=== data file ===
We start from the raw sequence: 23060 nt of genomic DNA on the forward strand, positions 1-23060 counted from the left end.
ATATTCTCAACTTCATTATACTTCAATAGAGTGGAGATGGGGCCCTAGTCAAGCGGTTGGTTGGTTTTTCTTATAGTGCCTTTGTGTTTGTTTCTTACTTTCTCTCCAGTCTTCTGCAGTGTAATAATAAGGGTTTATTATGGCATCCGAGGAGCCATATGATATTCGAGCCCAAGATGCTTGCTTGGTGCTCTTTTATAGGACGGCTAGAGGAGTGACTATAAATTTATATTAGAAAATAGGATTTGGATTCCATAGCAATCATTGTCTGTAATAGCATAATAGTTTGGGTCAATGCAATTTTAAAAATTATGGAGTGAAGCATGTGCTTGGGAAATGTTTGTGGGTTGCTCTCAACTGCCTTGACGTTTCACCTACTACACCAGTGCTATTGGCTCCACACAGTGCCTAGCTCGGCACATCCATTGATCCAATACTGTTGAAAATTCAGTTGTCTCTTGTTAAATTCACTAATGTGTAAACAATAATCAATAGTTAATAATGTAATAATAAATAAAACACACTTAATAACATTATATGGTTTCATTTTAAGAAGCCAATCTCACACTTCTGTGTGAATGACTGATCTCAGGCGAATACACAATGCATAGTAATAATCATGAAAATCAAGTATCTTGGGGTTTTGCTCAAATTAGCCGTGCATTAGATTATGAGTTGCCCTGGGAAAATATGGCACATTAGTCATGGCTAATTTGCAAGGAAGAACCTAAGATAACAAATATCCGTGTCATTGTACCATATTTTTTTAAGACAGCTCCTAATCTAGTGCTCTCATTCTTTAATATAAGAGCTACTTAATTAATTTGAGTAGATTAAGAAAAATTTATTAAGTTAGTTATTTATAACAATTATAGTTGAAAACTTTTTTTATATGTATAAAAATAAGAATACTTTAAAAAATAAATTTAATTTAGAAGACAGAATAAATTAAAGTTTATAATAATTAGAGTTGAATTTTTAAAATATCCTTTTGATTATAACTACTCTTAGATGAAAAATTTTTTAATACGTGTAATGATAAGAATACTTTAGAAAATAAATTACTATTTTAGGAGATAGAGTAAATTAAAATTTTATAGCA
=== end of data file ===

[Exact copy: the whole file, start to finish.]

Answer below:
We start from the raw sequence: 23060 nt of genomic DNA on the forward strand, positions 1-23060 counted from the left end.
ATATTCTCAACTTCATTATACTTCAATAGAGTGGAGATGGGGCCCTAGTCAAGCGGTTGGTTGGTTTTTCTTATAGTGCCTTTGTGTTTGTTTCTTACTTTCTCTCCAGTCTTCTGCAGTGTAATAATAAGGGTTTATTATGGCATCCGAGGAGCCATATGATATTCGAGCCCAAGATGCTTGCTTGGTGCTCTTTTATAGGACGGCTAGAGGAGTGACTATAAATTTATATTAGAAAATAGGATTTGGATTCCATAGCAATCATTGTCTGTAATAGCATAATAGTTTGGGTCAATGCAATTTTAAAAATTATGGAGTGAAGCATGTGCTTGGGAAATGTTTGTGGGTTGCTCTCAACTGCCTTGACGTTTCACCTACTACACCAGTGCTATTGGCTCCACACAGTGCCTAGCTCGGCACATCCATTGATCCAATACTGTTGAAAATTCAGTTGTCTCTTGTTAAATTCACTAATGTGTAAACAATAATCAATAGTTAATAATGTAATAATAAATAAAACACACTTAATAACATTATATGGTTTCATTTTAAGAAGCCAATCTCACACTTCTGTGTGAATGACTGATCTCAGGCGAATACACAATGCATAGTAATAATCATGAAAATCAAGTATCTTGGGGTTTTGCTCAAATTAGCCGTGCATTAGATTATGAGTTGCCCTGGGAAAATATGGCACATTAGTCATGGCTAATTTGCAAGGAAGAACCTAAGATAACAAATATCCGTGTCATTGTACCATATTTTTTTAAGACAGCTCCTAATCTAGTGCTCTCATTCTTTAATATAAGAGCTACTTAATTAATTTGAGTAGATTAAGAAAAATTTATTAAGTTAGTTATTTATAACAATTATAGTTGAAAACTTTTTTTATATGTATAAAAATAAGAATACTTTAAAAAATAAATTTAATTTAGAAGACAGAATAAATTAAAGTTTATAATAATTAGAGTTGAATTTTTAAAATATCCTTTTGATTATAACTACTCTTAGATGAAAAATTTTTTAATACGTGTAATGATAAGAATACTTTAGAAAATAAATTACTATTTTAGGAGATAGAGTAAATTAAAATTTTATAGCA